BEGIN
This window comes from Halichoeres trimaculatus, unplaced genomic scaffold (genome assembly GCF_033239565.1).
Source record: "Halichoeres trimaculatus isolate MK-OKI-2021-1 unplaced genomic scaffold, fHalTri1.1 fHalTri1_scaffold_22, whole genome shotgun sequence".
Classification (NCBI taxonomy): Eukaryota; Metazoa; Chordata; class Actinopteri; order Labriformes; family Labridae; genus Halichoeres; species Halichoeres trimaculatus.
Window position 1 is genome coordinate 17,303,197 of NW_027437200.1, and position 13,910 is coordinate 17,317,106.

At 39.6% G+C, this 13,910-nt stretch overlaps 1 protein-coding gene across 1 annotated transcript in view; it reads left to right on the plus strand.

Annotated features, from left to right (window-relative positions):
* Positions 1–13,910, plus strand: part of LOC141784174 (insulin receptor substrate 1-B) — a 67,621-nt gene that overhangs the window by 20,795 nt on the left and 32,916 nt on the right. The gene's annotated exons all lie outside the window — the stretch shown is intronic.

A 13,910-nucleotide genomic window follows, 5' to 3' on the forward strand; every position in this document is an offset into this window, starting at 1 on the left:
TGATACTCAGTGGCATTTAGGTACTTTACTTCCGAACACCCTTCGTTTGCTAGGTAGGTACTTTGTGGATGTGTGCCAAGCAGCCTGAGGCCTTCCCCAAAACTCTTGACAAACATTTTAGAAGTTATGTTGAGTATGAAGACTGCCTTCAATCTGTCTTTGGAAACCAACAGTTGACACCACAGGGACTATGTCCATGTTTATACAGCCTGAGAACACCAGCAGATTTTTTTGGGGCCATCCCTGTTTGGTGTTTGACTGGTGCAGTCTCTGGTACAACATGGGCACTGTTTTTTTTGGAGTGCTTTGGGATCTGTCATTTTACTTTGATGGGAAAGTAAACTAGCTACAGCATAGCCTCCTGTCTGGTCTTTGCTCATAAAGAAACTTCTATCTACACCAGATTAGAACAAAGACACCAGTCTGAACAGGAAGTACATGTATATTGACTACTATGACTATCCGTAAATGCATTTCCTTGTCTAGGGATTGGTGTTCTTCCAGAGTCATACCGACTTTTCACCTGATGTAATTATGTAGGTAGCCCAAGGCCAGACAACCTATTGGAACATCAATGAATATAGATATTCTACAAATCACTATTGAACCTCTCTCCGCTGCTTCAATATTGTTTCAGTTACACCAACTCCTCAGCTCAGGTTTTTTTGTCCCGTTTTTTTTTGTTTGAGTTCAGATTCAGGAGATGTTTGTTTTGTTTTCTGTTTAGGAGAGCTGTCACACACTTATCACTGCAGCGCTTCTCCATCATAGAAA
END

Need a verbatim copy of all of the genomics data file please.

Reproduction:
This window comes from Halichoeres trimaculatus, unplaced genomic scaffold (genome assembly GCF_033239565.1).
Source record: "Halichoeres trimaculatus isolate MK-OKI-2021-1 unplaced genomic scaffold, fHalTri1.1 fHalTri1_scaffold_22, whole genome shotgun sequence".
Classification (NCBI taxonomy): Eukaryota; Metazoa; Chordata; class Actinopteri; order Labriformes; family Labridae; genus Halichoeres; species Halichoeres trimaculatus.
Window position 1 is genome coordinate 17,303,197 of NW_027437200.1, and position 13,910 is coordinate 17,317,106.

At 39.6% G+C, this 13,910-nt stretch overlaps 1 protein-coding gene across 1 annotated transcript in view; it reads left to right on the plus strand.

Annotated features, from left to right (window-relative positions):
* Positions 1–13,910, plus strand: part of LOC141784174 (insulin receptor substrate 1-B) — a 67,621-nt gene that overhangs the window by 20,795 nt on the left and 32,916 nt on the right. The gene's annotated exons all lie outside the window — the stretch shown is intronic.

A 13,910-nucleotide genomic window follows, 5' to 3' on the forward strand; every position in this document is an offset into this window, starting at 1 on the left:
TGATACTCAGTGGCATTTAGGTACTTTACTTCCGAACACCCTTCGTTTGCTAGGTAGGTACTTTGTGGATGTGTGCCAAGCAGCCTGAGGCCTTCCCCAAAACTCTTGACAAACATTTTAGAAGTTATGTTGAGTATGAAGACTGCCTTCAATCTGTCTTTGGAAACCAACAGTTGACACCACAGGGACTATGTCCATGTTTATACAGCCTGAGAACACCAGCAGATTTTTTTGGGGCCATCCCTGTTTGGTGTTTGACTGGTGCAGTCTCTGGTACAACATGGGCACTGTTTTTTTTGGAGTGCTTTGGGATCTGTCATTTTACTTTGATGGGAAAGTAAACTAGCTACAGCATAGCCTCCTGTCTGGTCTTTGCTCATAAAGAAACTTCTATCTACACCAGATTAGAACAAAGACACCAGTCTGAACAGGAAGTACATGTATATTGACTACTATGACTATCCGTAAATGCATTTCCTTGTCTAGGGATTGGTGTTCTTCCAGAGTCATACCGACTTTTCACCTGATGTAATTATGTAGGTAGCCCAAGGCCAGACAACCTATTGGAACATCAATGAATATAGATATTCTACAAATCACTATTGAACCTCTCTCCGCTGCTTCAATATTGTTTCAGTTACACCAACTCCTCAGCTCAGGTTTTTTTGTCCCGTTTTTTTTTGTTTGAGTTCAGATTCAGGAGATGTTTGTTTTGTTTTCTGTTTAGGAGAGCTGTCACACACTTATCACTGCAGCGCTTCTCCATCATAGAAA